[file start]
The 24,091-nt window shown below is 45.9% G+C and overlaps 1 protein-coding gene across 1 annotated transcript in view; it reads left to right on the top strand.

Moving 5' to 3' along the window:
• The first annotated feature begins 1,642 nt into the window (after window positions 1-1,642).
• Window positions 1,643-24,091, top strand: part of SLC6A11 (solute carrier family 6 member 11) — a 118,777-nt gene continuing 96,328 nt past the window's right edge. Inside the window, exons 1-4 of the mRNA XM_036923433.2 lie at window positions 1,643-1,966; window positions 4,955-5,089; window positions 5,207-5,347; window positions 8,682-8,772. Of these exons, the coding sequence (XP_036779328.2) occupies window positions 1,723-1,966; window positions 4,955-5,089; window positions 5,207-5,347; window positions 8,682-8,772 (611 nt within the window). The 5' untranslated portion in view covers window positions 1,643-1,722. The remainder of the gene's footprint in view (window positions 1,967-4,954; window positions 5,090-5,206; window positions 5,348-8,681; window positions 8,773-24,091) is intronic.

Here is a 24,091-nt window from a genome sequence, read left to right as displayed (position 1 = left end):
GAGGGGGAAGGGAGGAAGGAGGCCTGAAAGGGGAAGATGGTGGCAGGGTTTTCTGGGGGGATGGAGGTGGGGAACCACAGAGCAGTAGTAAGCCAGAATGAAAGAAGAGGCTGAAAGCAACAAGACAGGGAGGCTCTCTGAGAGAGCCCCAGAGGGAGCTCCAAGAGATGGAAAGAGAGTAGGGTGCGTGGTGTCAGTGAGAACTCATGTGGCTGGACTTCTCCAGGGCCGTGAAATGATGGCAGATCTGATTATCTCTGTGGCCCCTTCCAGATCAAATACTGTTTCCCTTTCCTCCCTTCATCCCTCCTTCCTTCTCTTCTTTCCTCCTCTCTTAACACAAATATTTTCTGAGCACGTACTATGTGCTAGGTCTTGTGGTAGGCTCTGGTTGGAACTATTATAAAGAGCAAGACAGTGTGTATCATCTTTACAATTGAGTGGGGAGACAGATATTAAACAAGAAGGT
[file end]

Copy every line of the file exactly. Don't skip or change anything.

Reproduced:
The 24,091-nt window shown below is 45.9% G+C and overlaps 1 protein-coding gene across 1 annotated transcript in view; it reads left to right on the top strand.

Moving 5' to 3' along the window:
• The first annotated feature begins 1,642 nt into the window (after window positions 1-1,642).
• Window positions 1,643-24,091, top strand: part of SLC6A11 (solute carrier family 6 member 11) — a 118,777-nt gene continuing 96,328 nt past the window's right edge. Inside the window, exons 1-4 of the mRNA XM_036923433.2 lie at window positions 1,643-1,966; window positions 4,955-5,089; window positions 5,207-5,347; window positions 8,682-8,772. Of these exons, the coding sequence (XP_036779328.2) occupies window positions 1,723-1,966; window positions 4,955-5,089; window positions 5,207-5,347; window positions 8,682-8,772 (611 nt within the window). The 5' untranslated portion in view covers window positions 1,643-1,722. The remainder of the gene's footprint in view (window positions 1,967-4,954; window positions 5,090-5,206; window positions 5,348-8,681; window positions 8,773-24,091) is intronic.

Here is a 24,091-nt window from a genome sequence, read left to right as displayed (position 1 = left end):
GAGGGGGAAGGGAGGAAGGAGGCCTGAAAGGGGAAGATGGTGGCAGGGTTTTCTGGGGGGATGGAGGTGGGGAACCACAGAGCAGTAGTAAGCCAGAATGAAAGAAGAGGCTGAAAGCAACAAGACAGGGAGGCTCTCTGAGAGAGCCCCAGAGGGAGCTCCAAGAGATGGAAAGAGAGTAGGGTGCGTGGTGTCAGTGAGAACTCATGTGGCTGGACTTCTCCAGGGCCGTGAAATGATGGCAGATCTGATTATCTCTGTGGCCCCTTCCAGATCAAATACTGTTTCCCTTTCCTCCCTTCATCCCTCCTTCCTTCTCTTCTTTCCTCCTCTCTTAACACAAATATTTTCTGAGCACGTACTATGTGCTAGGTCTTGTGGTAGGCTCTGGTTGGAACTATTATAAAGAGCAAGACAGTGTGTATCATCTTTACAATTGAGTGGGGAGACAGATATTAAACAAGAAGGT